Wasteful pedestrian bridges not useful

CAP questions the Governments rationale behind its propensity for overhead pedestrian bridges. They are an encumbrance to most pedestrians and not a convenience as is the preferred belief. They are also a deplorable waste of public funds.

On Penang island alone there are at least 12 of these overhead bridges. They cost anything between RM750,000.00 (in 2005) to RM1 million or more to build today. A survey by CAP revealed that many were poorly maintained with unswept, waterlogged walkways strewn with rubbish, broken and leaky roofs, unlit or with broken lights as well as with cracked and poorly patched-up concrete steps which are lopsided, irregular in height and unsafe for users, especially the aged and handicapped.

More and more, less fortunate and physically disabled people and senior citizens are clamoring for the Government to recognize their status as equal citizens of the country and the difficulties faced in managing their daily lives without unnecessary obstacles. It is the Governments responsibility to provide utilities and amenities within the infrastructure that will allow our fellow citizens who are less unfortunate to use easily and safely. Unfortunately, this is not the case. The authorities seemed to have forgotten that the old and handicapped are also contributors to the progress of the country and deserve to be treated with equality and due respect. Just how an overhead pedestrian bridge is seen as a convenience to a senior citizen in poor health or a wheelchair bound invalid is beyond our understanding.

Indeed, a favoured builder of overhead pedestrian bridges in Penang even claims that they are involved in “the building of pedestrian bridges for the needy…in its endeavor to continue contributing back to the society whenever it deems fit.” It would be very interesting to find out just how they plan to help the needy by constructing bridges with flights of about 30 ascending and descending steps. The old, the pregnant and the handicapped definitely do not need this.

Interestingly, the same builder is primarily an advertiser and billboard manufacturer which comes as no surprise as their overhead pedestrian bridges are wrapped with billboards. They “provide outdoor advertising space in various sizes and formats ranging from street streamers to spectacular boards.” These billboards however, result in walkways of pedestrian bridges being covered on both sides with restricted visibility from the outside. With the poor or non-existent lighting of many of our pedestrian bridges, this would create ideal conditions for pedestrians to become victims of crime.

Just this week, a 50 year old woman became the victim of a snatch theft while crossing an overhead bridge in Singapore. Fortunately, she survived the mugging unhurt. The situation in Malaysia however is different. Earlier this month two pregnant women and their unborn babies died after being assaulted by snatch thieves. One of them was assaulted in broad daylight on a busy road and the other while on her way home from work.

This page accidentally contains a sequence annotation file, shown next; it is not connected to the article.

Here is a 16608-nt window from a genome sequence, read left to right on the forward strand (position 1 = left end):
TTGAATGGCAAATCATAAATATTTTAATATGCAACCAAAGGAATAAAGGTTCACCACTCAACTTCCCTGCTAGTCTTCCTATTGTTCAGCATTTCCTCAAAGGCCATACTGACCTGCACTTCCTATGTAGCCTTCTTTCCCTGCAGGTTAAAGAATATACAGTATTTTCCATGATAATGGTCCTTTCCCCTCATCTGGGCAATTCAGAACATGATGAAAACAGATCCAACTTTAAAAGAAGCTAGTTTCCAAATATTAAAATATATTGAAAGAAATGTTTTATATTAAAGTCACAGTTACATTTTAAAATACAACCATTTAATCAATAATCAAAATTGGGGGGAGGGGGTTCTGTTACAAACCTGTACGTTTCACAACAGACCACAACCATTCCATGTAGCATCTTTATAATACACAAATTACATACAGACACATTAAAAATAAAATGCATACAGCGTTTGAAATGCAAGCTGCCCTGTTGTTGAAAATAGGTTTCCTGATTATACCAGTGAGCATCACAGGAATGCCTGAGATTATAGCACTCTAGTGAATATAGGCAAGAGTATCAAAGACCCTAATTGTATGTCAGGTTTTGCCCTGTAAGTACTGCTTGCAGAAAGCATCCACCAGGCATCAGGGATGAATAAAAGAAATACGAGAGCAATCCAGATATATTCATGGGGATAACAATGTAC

With the crime rate in the country being what it is now, imagine how much easier it would be for snatch thieves to molest or assault a pregnant woman who is breathless and tired by the time she climbs 30 steps up to a dark and covered walkway of a pedestrian bridge.

Many of these bridges are not used by the majority of pedestrians simply because they are too much of a hassle and are unsafe, especially for women. It is common knowledge that many, including the aged, prefer to take their chances crossing busy roads while risking injury or death rather than trudge up a flight of stairs to face the unknown in a dark walkway where crime can be committed undisturbed. This only attests to the irrelevancy of these bridges.

Despite this, the Government has now announced the allocation of RM100 million for the construction of elevated walkways and skybridges – based on an outdated study originating in the 1970’s. CAP agrees with the Association for the Improvement of Mass-Transit (TRANSIT) that elevated walkways and skybridges are entirely unnecessary and that the idea is being used to justify unnecessary construction projects that are costly and energy intensive. These will not help solve the present problem of unutilized, expensive and poorly maintained pedestrian walkways but will instead create new problems.

The solution to all this is simple. Do away with overhead pedestrian bridges altogether and introduce road level pedestrian crossings with traffic lights instead. It would prove to be much more convenient to the rakyat from all walks of life – schoolchildren, the old and infirm, the pregnant and the handicapped who would find it truly convenient and safe.

The Government need only spend a fraction of their RM100 million pledge to implement pedestrian crossings at strategic locations. The surplus could then be channeled into similar projects that would really be advantageous to the rakyat.

CAP urges the Government to come to its senses and provide the rakyat with the basic amenities that the rakyat really needs instead of spending our tax money insensitively and wastefully.